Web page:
–  Using the audience profile to enhance cross-sell opportunities. has fully bought into the concept of IgnitionOne’s audience scoring engine and is reaping the rewards from using the technology. All elements of the business are familiar with the LiveMarketer display, which visualises the data on the client site in real-time as well as the benefits that the technology can bring. is a truly innovative business that really sees the value in working closely with third-parties such as IgnitionOne to drive results. The most exciting aspect of the relationship is that there is a significant desire from both parties to improve results even further. They continue to explore other elements of IgnitionOne’s Digital Marketing Suite, to ensure that the technology is used to its full potential by contributing’s growth and offering visitors the best possible experience.

For further information, please feel free to contact

Reflections from a Site Optimization Veteran

As we welcome our newest developer, Cristian Ferencz, I figure it’s a good time to reflect on the road traveled, from 2008, the early days of what we now call Site Optimization.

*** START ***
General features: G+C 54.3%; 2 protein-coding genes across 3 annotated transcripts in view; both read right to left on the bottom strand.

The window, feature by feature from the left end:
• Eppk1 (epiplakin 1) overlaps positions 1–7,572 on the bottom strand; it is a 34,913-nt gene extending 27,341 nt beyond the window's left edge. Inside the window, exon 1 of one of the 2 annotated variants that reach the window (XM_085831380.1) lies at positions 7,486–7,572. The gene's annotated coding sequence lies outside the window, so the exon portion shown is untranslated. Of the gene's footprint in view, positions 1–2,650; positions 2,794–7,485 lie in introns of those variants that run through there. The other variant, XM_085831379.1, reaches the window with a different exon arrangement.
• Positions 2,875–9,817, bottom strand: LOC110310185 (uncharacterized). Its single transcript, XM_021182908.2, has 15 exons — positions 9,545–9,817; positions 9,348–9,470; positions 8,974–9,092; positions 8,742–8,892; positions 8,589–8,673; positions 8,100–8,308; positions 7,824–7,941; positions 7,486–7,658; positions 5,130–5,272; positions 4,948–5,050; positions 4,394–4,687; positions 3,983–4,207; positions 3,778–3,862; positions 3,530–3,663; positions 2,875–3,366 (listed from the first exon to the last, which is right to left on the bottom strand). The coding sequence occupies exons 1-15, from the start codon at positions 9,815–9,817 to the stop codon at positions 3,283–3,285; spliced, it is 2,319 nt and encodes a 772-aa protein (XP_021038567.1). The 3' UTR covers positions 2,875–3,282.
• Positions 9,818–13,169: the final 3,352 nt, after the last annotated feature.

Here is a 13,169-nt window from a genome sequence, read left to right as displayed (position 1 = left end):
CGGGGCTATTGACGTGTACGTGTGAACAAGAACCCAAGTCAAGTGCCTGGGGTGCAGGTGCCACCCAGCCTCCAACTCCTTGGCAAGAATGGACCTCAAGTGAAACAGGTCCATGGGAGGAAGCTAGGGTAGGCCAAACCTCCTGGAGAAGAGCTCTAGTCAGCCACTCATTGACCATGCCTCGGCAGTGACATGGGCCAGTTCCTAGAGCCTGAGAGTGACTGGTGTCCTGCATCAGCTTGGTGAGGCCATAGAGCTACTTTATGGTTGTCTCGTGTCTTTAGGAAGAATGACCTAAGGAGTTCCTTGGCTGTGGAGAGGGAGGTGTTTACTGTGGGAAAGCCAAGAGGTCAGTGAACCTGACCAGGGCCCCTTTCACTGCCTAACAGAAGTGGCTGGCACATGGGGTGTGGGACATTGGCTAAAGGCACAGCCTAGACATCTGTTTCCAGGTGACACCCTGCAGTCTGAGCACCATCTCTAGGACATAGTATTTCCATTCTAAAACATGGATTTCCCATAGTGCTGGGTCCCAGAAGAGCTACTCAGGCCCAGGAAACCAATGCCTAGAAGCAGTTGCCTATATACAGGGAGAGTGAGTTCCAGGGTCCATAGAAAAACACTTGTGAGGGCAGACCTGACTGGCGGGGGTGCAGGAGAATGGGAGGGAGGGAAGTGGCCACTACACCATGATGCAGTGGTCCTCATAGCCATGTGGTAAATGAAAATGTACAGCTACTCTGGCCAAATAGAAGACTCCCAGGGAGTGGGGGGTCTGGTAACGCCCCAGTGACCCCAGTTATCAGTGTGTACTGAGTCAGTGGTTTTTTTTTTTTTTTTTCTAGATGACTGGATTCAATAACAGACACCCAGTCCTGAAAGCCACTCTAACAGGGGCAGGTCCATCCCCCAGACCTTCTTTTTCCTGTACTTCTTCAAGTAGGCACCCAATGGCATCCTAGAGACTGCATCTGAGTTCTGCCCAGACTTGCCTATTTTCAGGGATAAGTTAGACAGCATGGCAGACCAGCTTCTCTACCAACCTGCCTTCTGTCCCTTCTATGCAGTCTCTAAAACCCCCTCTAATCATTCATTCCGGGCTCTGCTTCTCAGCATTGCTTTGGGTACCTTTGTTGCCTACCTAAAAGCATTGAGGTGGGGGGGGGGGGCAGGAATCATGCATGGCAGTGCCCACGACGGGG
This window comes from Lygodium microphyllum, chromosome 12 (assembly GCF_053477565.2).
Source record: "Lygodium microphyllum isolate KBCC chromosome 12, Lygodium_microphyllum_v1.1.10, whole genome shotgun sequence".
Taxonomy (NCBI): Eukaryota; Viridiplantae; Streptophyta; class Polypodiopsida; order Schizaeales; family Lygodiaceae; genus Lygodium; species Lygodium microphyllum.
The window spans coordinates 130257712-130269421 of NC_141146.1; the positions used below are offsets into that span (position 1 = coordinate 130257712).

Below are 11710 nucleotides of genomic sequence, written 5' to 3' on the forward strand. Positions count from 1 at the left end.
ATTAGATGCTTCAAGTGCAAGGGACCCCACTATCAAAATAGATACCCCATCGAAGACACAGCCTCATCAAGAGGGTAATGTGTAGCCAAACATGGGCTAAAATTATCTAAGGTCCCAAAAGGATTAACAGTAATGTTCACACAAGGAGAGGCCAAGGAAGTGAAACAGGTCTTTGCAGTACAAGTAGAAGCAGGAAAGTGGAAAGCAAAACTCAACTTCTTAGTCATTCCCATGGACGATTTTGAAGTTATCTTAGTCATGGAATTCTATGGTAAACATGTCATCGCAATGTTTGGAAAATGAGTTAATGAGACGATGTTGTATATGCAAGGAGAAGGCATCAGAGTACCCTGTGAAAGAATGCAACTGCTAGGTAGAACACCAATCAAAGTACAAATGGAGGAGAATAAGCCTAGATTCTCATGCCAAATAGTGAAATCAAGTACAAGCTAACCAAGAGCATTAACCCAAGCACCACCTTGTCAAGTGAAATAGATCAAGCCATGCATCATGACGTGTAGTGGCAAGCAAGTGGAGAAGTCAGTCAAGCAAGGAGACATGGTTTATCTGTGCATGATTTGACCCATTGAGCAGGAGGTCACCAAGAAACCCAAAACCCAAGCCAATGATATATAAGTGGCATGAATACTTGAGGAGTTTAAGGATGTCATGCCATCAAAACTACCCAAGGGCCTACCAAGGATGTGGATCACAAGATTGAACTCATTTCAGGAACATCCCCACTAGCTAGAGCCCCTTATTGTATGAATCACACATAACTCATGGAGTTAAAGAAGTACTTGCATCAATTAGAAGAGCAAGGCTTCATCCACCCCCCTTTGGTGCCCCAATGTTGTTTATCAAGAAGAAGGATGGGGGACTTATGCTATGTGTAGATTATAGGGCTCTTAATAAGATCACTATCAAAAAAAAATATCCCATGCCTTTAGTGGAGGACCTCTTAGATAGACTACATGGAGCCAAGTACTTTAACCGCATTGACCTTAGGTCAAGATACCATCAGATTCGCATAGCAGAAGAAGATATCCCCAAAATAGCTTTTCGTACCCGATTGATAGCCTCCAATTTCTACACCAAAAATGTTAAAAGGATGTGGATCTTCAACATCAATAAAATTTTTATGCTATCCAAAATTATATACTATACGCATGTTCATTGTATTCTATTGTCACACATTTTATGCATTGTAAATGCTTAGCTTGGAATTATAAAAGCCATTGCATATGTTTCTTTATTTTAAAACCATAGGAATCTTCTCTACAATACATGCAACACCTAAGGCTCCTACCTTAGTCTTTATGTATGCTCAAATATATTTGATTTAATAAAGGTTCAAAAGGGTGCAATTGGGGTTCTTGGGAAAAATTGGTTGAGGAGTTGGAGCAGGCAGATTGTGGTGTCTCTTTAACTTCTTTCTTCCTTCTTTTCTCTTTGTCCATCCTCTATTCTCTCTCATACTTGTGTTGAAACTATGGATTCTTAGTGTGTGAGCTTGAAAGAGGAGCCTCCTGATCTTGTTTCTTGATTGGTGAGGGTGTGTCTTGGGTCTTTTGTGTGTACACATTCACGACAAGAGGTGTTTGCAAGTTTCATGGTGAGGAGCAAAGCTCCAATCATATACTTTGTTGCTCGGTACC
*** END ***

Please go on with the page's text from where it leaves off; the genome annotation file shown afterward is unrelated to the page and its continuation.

Back in 2008, I was hired to help the four developers with our 20-or-so clients in Benelux. At that time we were offering simple site metrics and lead generation through pop-ins, testing and refining our now-ubiquitous scoring algorithm. We already had had great success with automotive companies such as Fiat, whose web marketing conversions grew 30% in two years.

By 2009, the company’s portfolio had already grown significantly and had become more versatile, expanding out of Benelux into Europe and beyond the automotive business. We also started to roll out new solutions that required full-time developers (Live Marketer, for instance), which meant we needed to hire, and further structure our team. That’s when I was asked: “How do you feel about working full-time on Client Implementations?”